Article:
Julius von Bismarck is only 28 years old, but his artistic resumé is already several pages long. He’s currently taking time off from school to be the new artist in residence at CERN — the world’s biggest particle physics research facility, home of the Large Hadron Collider. On Wednesday, von Bismarck will deliver a major public address at CERN’s Globe for Science and Innovation.
Von Bismarck won the top prize at Ars Electronica in 2008 for an ingenious device he called the Image Fulgurator, a hacked camera that injected stealth images into other people’s photos when they weren’t looking. In his striking project Public Face I, he mounted a giant neon smiley above the city of Berlin; the smiley changed its expression based on an estimate of the city’s mood that day.
Many of von Bismarck’s works have a heavy technical component, and several of his projects make references to maths and science. Public Face used algorithms developed by the Fraunhofer Institute to analyse peoples’ faces on the street; Self Revolving Torus is an exploration of toroidal shapes. But von Bismarck considers himself an artist, not a scientist or technologist.
“I don’t have a scientific background, directly,” von Bismarck said in a phone interview with Wired from his office at CERN in Geneva, Switzerland.
At CERN, von Bismarck has been assigned an “inspiration partner”, the noted theoretical physicist James Wells. Von Bismarck sees a lot of connections between art and theoretical physics.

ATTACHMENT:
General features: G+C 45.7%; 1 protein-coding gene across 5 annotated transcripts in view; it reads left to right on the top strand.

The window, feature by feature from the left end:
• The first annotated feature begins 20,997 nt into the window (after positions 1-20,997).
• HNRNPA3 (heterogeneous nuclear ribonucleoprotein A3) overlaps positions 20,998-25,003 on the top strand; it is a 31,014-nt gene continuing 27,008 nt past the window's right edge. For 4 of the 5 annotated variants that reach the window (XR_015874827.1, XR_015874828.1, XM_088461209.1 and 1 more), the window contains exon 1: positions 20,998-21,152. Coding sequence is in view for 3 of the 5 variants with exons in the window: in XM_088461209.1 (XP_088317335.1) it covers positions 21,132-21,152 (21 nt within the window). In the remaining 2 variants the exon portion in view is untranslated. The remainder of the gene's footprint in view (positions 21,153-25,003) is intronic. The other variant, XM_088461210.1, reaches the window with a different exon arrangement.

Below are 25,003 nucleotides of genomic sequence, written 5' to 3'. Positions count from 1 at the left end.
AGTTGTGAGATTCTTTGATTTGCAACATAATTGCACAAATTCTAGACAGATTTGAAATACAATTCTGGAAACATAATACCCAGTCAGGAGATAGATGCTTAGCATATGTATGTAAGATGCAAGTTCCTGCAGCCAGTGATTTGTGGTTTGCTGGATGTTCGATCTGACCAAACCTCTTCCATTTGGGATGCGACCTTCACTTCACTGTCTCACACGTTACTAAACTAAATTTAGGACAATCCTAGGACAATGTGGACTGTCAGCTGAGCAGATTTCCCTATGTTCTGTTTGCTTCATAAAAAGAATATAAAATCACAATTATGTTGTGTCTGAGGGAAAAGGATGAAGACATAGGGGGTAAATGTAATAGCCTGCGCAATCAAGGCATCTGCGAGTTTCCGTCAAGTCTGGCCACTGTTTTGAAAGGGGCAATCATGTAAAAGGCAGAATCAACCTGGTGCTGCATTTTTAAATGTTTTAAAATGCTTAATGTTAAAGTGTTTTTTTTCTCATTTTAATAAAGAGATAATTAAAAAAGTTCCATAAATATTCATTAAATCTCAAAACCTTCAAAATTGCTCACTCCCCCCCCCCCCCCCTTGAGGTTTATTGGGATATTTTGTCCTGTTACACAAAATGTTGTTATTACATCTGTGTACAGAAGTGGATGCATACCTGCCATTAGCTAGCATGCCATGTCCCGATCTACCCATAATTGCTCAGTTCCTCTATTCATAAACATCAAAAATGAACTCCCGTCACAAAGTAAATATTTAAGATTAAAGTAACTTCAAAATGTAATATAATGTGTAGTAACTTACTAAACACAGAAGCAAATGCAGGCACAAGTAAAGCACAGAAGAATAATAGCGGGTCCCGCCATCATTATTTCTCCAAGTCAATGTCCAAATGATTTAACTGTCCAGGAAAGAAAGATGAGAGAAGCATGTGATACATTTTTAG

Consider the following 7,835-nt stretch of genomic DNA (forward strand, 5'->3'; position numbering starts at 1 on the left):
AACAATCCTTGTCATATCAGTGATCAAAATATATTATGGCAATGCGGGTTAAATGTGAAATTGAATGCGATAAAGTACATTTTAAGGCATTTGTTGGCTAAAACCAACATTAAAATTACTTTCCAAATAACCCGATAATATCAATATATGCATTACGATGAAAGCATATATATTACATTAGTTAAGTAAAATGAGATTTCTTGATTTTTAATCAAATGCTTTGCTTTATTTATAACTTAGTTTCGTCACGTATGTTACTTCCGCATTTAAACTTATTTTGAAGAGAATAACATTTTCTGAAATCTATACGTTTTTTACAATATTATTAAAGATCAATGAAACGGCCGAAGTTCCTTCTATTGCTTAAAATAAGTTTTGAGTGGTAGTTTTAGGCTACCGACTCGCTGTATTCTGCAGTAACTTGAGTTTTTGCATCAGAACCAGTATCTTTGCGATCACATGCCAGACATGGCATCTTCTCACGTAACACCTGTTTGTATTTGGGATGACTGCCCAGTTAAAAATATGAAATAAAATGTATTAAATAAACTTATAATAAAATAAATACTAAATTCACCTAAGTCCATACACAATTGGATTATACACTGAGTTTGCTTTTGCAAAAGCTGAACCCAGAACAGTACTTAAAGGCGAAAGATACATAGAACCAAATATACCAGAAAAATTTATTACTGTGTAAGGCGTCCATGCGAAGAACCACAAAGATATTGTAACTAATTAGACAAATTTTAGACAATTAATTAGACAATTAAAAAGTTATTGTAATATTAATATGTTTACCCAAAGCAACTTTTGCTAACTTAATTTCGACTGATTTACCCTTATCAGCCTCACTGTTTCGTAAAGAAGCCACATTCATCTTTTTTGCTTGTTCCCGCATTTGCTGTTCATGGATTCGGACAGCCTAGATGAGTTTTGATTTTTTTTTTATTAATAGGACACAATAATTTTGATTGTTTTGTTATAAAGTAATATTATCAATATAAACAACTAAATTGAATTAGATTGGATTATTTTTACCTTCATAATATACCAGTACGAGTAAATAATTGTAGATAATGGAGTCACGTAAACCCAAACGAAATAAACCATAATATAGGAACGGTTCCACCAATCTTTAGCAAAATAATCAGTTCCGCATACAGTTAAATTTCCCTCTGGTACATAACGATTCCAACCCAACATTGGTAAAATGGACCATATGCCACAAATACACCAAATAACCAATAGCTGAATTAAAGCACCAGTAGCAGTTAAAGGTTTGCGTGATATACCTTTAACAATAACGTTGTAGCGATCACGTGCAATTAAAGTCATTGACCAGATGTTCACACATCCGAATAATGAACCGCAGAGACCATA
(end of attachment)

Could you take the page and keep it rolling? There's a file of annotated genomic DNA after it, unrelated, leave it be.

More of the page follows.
“As an artist, I can build a sculpture that can show something that wasn’t seen before, or a feeling, or an effect,” von Bismarck said. “Physicists are working really far away from how things are perceived. They have to change how people think about things, and get with hidden worlds.”
Von Bismarck is currently finishing his graduate work at the Institute for Spatial Experiments in Berlin, founded by Danish-Icelandic artist Olafur Eliasson. Von Bismarck is fascinated with Eliasson and his work. “I was interested in how he was able to sell it as art, and make people believe that what he was doing was art, and not just a rainbow, or a waterfall, or a lightbulb,” von Bismarck said.
Von Bismarck’s two-month artist residency at CERN — the first instalment in the new “Collide @ CERN” program, created by CERN cultural specialist Ariane Koek — will pave the way for more artists to visit CERN in the future.
“I think the concept of putting an artist somewhere totally different is good,” von Bismarck said. “I don’t believe in the concept of a lot of artists hanging out in the same place, just doing art about art about art. I think it’s good to mix it up.”
Image: Julius von Bismarck